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Builder claims he doesn't have the deposit money to return. What next?

(12 Posts)
airborne Fri 08-Jul-11 15:44:55

My cousin paid a builder £2.5k as a deposit to have an extension built on her flat. Planning permission was refused by the council so the architects suggested a refit instead. We asked the builder for a breakdown of architects costs etc. so far. The builder wrote back with a breakdown of fees and said he would refund the deposit minus costs if refit project didnt go ahead (there was no official contract drawn up but we do have breakdown of fees in writing). My Cousin was not happy with refit plans (it was rather pricey) so she asked for her deposit back minus architects fees, planning permission fees etc.
The builder said he didn't have the money readily available so we suggested repayments in installments. We suggested that in 6 weeks he returns half the money and then we'd set a date for the remainder. He did not reply. 6 weeks deadline is up so we contacted him stating we have heard nothing. He replied saying he doesn't have the money and has debts to the tune of £10k which has nearly closed his business blah blah blah, (he owes her £2k).
Now I know that she shouldn't have given him the deposit money but it was presumed planning permission would be granted as it had done in the past and they wanted to get on with the project asap. The builder came highly recommended to us from a couple of sources and he seemed decent chap about learning the hard way.
So what happens now? Of course ideally we want this to end without going legal, but if he just says he can't pay its going to have to go legal. Do we take him to small claims? I have no idea how these things work.

Collaborate Fri 08-Jul-11 17:02:12

Yes - small claims.

KirstyJC Fri 08-Jul-11 17:06:35

You need to be sure he can pay though - no point in incurring extra costs to go to court and then win, only to find he is bankrupt and not able to pay you even though you win.

Can you tell if he is still trading? Is he still taking on new work?

If he really is that skint taking him to court might not be worth it.

Collaborate Fri 08-Jul-11 19:41:29

Depends also on who your contract was with. A ltd company, partnership, or sole trader?

If sole trader find out where he lives and ask the land registry for details of who owns it. The find out from how much he paid for it, and work out if he's got equity in it.

airborne Fri 08-Jul-11 22:12:00

He is not local so hard to track, but (I think) he recently finished an extension on someones property who I kind of I can ask around. I was curious as to whether there was some law that states deposits are not to be spent but held for that persons project - he had no right to go and sink the money into his business - he actually verbally said the deposit £ would be reserved solely for her project.
I think a sole trader, I will investigate...

moneyclaims4udotcom Mon 11-Jul-11 20:50:16

Message deleted by Mumsnet.

moneyclaims4udot Mon 11-Jul-11 23:21:11

ignore everything above. You have a binding contract as consideraton was paid and you have an intention to create legal relations. You have a contract. You can enforce contract by filing a N1 claim form, file allocation questionnaire and claim damages for deposit plus non pecuniary damages for distress and disappointment following breach of contract.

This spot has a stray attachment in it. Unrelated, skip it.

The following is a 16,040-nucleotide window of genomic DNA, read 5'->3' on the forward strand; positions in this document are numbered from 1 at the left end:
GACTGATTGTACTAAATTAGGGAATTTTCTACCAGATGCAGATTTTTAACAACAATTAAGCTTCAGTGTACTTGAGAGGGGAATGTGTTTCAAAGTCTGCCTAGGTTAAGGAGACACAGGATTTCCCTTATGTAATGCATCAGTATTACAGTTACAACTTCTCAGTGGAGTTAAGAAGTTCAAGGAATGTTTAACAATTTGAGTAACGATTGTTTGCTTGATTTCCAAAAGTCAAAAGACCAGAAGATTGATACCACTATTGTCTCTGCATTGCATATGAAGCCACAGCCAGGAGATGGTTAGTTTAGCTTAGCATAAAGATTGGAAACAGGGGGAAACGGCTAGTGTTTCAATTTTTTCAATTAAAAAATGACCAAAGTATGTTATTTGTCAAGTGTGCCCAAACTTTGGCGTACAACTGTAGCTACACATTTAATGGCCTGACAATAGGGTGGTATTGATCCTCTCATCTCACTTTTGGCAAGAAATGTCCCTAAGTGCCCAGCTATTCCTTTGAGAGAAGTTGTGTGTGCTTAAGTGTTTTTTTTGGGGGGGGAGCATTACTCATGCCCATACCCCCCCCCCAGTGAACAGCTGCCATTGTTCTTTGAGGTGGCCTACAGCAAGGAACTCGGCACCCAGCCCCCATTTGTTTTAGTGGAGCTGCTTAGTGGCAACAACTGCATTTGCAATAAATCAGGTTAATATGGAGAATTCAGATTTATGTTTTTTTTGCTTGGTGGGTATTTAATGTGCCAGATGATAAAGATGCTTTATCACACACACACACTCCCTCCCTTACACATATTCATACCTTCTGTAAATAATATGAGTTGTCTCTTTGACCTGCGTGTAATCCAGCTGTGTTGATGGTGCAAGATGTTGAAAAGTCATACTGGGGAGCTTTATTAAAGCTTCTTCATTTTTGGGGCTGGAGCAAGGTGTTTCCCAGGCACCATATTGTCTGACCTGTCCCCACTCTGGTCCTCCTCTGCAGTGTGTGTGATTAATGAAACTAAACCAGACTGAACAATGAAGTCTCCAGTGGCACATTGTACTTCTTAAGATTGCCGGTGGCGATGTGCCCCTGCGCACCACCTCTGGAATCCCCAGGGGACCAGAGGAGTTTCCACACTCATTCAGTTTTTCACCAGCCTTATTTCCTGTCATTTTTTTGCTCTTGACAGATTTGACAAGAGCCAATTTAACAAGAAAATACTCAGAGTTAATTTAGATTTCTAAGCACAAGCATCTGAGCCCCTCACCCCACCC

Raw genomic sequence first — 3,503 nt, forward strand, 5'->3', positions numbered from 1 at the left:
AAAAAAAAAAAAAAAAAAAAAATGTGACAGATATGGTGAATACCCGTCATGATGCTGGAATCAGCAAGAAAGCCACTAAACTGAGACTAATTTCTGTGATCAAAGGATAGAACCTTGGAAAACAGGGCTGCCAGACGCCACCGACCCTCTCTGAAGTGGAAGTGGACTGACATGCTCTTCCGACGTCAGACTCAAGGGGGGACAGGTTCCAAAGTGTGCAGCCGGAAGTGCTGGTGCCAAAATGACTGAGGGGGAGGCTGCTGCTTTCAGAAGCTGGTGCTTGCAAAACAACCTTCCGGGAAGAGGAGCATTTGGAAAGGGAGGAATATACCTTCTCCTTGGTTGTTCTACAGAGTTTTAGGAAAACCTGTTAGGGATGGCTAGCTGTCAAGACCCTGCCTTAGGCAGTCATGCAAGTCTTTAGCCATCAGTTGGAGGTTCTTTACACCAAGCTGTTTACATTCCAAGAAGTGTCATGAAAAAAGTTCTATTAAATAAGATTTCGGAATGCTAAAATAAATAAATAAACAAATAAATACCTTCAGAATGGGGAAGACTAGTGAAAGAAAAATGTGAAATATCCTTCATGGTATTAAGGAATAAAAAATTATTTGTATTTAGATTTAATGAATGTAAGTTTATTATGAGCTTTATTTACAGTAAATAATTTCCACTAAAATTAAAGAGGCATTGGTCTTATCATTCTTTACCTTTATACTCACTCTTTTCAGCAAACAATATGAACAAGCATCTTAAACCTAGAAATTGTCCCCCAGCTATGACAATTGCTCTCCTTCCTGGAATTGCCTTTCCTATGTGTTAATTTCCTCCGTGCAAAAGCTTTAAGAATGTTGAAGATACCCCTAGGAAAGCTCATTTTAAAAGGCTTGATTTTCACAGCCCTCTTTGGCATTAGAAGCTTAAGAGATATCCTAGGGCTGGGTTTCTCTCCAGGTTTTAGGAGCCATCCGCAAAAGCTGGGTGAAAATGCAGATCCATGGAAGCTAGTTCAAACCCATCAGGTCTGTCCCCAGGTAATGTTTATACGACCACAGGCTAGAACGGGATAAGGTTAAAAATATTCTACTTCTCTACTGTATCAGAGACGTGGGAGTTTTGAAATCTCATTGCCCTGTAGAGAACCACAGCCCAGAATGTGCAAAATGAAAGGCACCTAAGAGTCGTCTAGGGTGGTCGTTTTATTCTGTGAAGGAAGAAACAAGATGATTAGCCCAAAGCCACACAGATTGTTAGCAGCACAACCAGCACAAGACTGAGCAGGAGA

happy to help.

Amateurish Wed 13-Jul-11 14:12:52

If it is looking unlikely they will get the money back, how about having the builder do refit works to the value of the remaining deposit? As least then you'll have something to show for the loss.

prh47bridge Wed 13-Jul-11 15:11:12

I love the way "moneyclaims" tells the OP to ignore advice from lawyers...

Amateurish Wed 13-Jul-11 15:43:31

"Moneyclaims" seems to have popped up on a lot of legal threads. In every case, their advice is plain wrong.

handsomelegalbeagle Wed 13-Jul-11 22:14:40

Second time tonight Amateurish? 'their advice is plain wrong? ' ...what is wrong with basic Part 27 procedure.:-)
Kirsty offered good advice by finding out if he is a man of straw. Various options available...if it was me, I would do following - as debt is for more than £750 go for statutory demand followed after 21 days by a bankrupcy petition, provided debt wasnt settled. (90% of cases debts are paid before Bankrupcy petition needs to be issued). If for any reason above failed, I'd file N1, probably get default judgment and issue a part 71 to obtain financial information under oath from the Defendant. Various options are open, charging order, warrant of execution, third party debt order!

Then again, although effective, clearly according to you my advice is 'plain wrong'!

RoseyS Thu 04-Aug-11 17:06:01

What is worth a thought is that 90% of claims are settled out of court, so it's highly likely that if you slap him with a claim he'll settle before court, there is no need to hire lawyers etc.. small claims courts are there for the layman. Good luck!

I'm in the trade myself and for large jobs I am suggesting to my clients that we set up an escrow account held by a local solicitor, which I am paid out of when agreed stages are completed. That way your money is safe and I am protected from clients who don't have the money or any intention of paying.

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